NEW YORK — The game that will be talked about for years and years required 198 strokes, 30 points, and 21 minutes to decide. Entire sets have taken less.
It might be easy to conclude that Novak Djokovic won his tense, topsy-turvy U.S. Open semifinal against Stanislas Wawrinka despite dropping that epic third game of the fifth set. The truth is that the 2011 champion emerged with a 2-6, 7-6 (4), 6-3, 3-6, 6-4 victory in 4 hours, 9 minutes on Saturday at least in part because of the one that got away.
"Even though I lost that game, I felt like, `OK, he's getting a little bit more tired, and maybe this is my chance to step in,'" Djokovic said. "And that's what I (did)."
The No. 1-seeded Djokovic will play No. 2 Rafael Nadal on Monday. It's their record 37th match against each other, their sixth Grand Slam final, and their third meeting for the championship at Flushing Meadows since 2010. Nadal was a 6-4, 7-6 (1), 6-2 winner over No. 8 Richard Gasquet of France in Saturday's second semifinal, which was far less competitive than the first.
Indeed, the tennis and theatrics at 1-all in the last set alone of Djokovic-Wawrinka were so compelling that the game was interrupted twice by standing ovations.
By then, Wawrinka's strained right thigh had been taped after a medical timeout in the fourth set (he would be seized by cramps during his postmatch news conference). Still, he managed to erase five break points and navigate 12 deuces until finally delivering a 123 mph service winner to hold for a 2-1 edge. He stepped gingerly to the sideline, plopped down in his chair and smiled.
That grin remained in place throughout the two-minute changeover. If the ninth-seeded Wawrinka was enjoying the moment, perhaps feeling a tad relieved, Djokovic was ever more determined. He responded by taking the next three games, propelling himself to a fourth consecutive title match at Flushing Meadows and fifth since 2007.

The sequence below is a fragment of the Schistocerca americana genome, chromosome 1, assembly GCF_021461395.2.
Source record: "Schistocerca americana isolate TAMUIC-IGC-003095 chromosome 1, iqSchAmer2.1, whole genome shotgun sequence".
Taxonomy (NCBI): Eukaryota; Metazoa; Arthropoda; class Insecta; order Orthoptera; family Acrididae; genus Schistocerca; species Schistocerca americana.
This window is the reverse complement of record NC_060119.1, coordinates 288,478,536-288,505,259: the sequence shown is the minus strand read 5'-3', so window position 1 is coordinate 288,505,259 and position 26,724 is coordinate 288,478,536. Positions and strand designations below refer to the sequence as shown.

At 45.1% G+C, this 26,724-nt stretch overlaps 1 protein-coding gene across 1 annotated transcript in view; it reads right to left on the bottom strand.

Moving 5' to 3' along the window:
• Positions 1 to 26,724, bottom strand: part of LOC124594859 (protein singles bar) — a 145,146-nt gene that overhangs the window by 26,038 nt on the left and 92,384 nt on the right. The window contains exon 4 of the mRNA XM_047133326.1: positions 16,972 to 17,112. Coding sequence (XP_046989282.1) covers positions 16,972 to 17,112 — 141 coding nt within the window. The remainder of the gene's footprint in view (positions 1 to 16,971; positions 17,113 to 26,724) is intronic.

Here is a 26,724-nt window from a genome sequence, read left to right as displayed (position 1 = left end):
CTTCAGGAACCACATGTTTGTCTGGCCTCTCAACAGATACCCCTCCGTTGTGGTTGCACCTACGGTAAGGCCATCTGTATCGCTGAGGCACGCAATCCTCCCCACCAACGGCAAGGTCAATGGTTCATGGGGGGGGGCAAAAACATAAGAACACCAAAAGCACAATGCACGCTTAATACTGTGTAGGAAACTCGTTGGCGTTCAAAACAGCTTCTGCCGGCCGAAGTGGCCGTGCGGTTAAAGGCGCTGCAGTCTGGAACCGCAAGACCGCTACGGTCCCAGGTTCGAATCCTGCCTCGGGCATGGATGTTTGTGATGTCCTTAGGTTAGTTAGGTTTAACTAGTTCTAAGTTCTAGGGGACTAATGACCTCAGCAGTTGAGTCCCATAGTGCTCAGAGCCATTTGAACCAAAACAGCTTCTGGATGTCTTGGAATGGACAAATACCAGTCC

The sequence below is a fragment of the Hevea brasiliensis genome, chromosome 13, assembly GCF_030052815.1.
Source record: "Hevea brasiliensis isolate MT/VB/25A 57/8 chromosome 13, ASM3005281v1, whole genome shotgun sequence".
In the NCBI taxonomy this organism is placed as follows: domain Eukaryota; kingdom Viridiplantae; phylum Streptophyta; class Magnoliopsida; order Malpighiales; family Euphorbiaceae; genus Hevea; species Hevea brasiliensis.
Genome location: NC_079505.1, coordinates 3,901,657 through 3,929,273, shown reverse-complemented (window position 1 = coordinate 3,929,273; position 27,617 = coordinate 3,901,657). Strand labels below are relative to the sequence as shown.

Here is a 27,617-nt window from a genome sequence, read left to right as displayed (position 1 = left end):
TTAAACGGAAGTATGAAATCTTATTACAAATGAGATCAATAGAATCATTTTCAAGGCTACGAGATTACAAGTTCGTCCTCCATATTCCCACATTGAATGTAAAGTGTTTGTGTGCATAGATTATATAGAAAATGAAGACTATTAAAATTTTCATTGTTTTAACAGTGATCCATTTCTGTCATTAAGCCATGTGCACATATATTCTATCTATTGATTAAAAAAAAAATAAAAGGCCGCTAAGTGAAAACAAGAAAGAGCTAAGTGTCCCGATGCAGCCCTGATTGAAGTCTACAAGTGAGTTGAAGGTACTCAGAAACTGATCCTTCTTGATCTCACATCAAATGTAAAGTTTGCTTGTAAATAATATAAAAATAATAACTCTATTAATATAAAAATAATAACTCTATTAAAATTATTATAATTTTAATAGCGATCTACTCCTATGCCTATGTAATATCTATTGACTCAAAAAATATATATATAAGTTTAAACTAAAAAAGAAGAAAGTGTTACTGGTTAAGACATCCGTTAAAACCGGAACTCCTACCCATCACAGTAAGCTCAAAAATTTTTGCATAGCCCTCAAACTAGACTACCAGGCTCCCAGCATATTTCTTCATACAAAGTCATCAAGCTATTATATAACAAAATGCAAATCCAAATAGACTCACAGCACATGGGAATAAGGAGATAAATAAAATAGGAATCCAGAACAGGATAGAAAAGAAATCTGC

"I was already quite tired," said Wawrinka, who won the same number of points in the match as Djokovic, 165. "I was already quite dead physically."
During his on-court interview, Djokovic took the microphone and posed a question: "How long was that game?"
He was told the answer, repeated it, then chuckled.
"Well, I was thinking – I guess everybody was thinking – `Whoever wins this game is going to win the match,'" the six-time major champion told the crowd in Arthur Ashe Stadium. "After he won the game, I thought to myself, `OK, I guess I have to fight against those odds.'"
The current version of Djokovic, the one who recently published a book about diet and fitness, is nothing if not dogged, able to withstand even the most dire of circumstances. It's why he managed to set aside match points and come back to beat Roger Federer in the 2010 and 2011 U.S. Open semifinals. It's why he was able to beat Nadal in a 2012 Australian Open final that lasted nearly six hours. It's why he was able to win the longest Wimbledon semifinal in history.
"At the end, he pushed me," Wawrinka said. "Pushed me far, far, far."
Nothing quite that dramatic occurred when 12-time major champion Nadal played Gasquet, who was in his first Grand Slam semifinal since 2007. The most newsworthy moment of their match came right at the 1-hour mark, when Nadal let a forehand drift long to get broken and make it 2-all in the second set. That allowed Gasquet to become the first player to break Nadal's serve in the entire tournament, ending a run of 73 holds.
There were five other break points for Gasquet, but Nadal saved each while stretching his hard-court record in 2013 to 21-0. A year after missing the U.S. Open because of a bad left knee, Nadal is looking as fit and as impressive as ever.
"I don't know if it's a victory to (break) his serve. I'm not sure about it. I think it's better to win one set or more," said Gasquet, now 0-11 against Nadal.